Sharing Information Often Is OK, Particularly When it Benefits Consumers
The FTC issued an opinion4 in September confirming that exchanging information among members remains an important association activity. The Money Services Round Table asked the FTC for an opinion on the group’s plans to share information for the purposes of compliance with anti-fraud laws. The proposed participants in the exchange were large firms like Western Union, MoneyGram and Travelex, which manage electronic transfers of funds for individuals and institutions. Regulations require these companies to conduct extensive anti-fraud and anti-money-laundering monitoring activities and to terminate relationships with money transmitting agents that fail to comply.
The proposed participants sought to exchange information about those agents that each had terminated, purportedly so that participants could choose to avoid agents that others determined were non-compliant. The FTC concluded that this exchange would be permissible, despite the risk that it could enable participants to effectively boycott agents terminated by other participants.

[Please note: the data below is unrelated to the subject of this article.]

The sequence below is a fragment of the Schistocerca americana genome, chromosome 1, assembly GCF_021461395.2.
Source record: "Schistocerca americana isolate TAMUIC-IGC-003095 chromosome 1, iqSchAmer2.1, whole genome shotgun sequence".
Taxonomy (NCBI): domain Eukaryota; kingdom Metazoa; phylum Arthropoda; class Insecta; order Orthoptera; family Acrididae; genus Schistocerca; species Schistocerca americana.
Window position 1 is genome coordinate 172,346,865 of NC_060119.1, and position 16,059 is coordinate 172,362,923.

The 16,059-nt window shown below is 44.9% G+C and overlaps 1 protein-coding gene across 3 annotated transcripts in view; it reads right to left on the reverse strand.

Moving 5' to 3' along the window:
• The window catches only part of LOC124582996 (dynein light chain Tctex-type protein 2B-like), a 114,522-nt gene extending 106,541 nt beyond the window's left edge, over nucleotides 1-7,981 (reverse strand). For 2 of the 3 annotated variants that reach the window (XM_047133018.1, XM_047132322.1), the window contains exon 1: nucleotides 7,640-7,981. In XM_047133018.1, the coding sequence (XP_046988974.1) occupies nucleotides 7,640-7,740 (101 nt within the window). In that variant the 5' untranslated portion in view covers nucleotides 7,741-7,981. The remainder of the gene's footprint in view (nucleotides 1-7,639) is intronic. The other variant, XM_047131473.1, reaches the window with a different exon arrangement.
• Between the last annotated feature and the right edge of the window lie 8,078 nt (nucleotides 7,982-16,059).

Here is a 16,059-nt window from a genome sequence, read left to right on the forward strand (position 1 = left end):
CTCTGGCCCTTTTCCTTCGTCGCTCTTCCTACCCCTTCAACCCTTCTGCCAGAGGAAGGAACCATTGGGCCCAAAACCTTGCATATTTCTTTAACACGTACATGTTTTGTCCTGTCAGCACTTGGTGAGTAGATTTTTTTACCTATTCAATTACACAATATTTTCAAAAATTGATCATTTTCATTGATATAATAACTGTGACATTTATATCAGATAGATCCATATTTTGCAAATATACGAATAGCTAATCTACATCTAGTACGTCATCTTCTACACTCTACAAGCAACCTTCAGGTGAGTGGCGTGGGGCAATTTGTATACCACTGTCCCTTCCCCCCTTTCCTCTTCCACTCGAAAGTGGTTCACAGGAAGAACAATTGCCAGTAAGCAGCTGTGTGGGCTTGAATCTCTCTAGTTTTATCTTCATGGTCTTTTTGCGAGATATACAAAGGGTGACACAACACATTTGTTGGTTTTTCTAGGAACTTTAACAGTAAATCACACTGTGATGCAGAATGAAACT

The FTC placed considerable emphasis on the safeguards the group proposed, including using a third-party vendor to maintain and secure the database, making participation in the database exchange voluntary, and keeping each participant’s decision making independent. The FTC also appeared to give weight to the exchange’s ability to better protect consumers from non-compliant agents. The FTC’s decision referred to and largely reflected the guidance the agency previously has provided on information exchanges and antitrust compliance.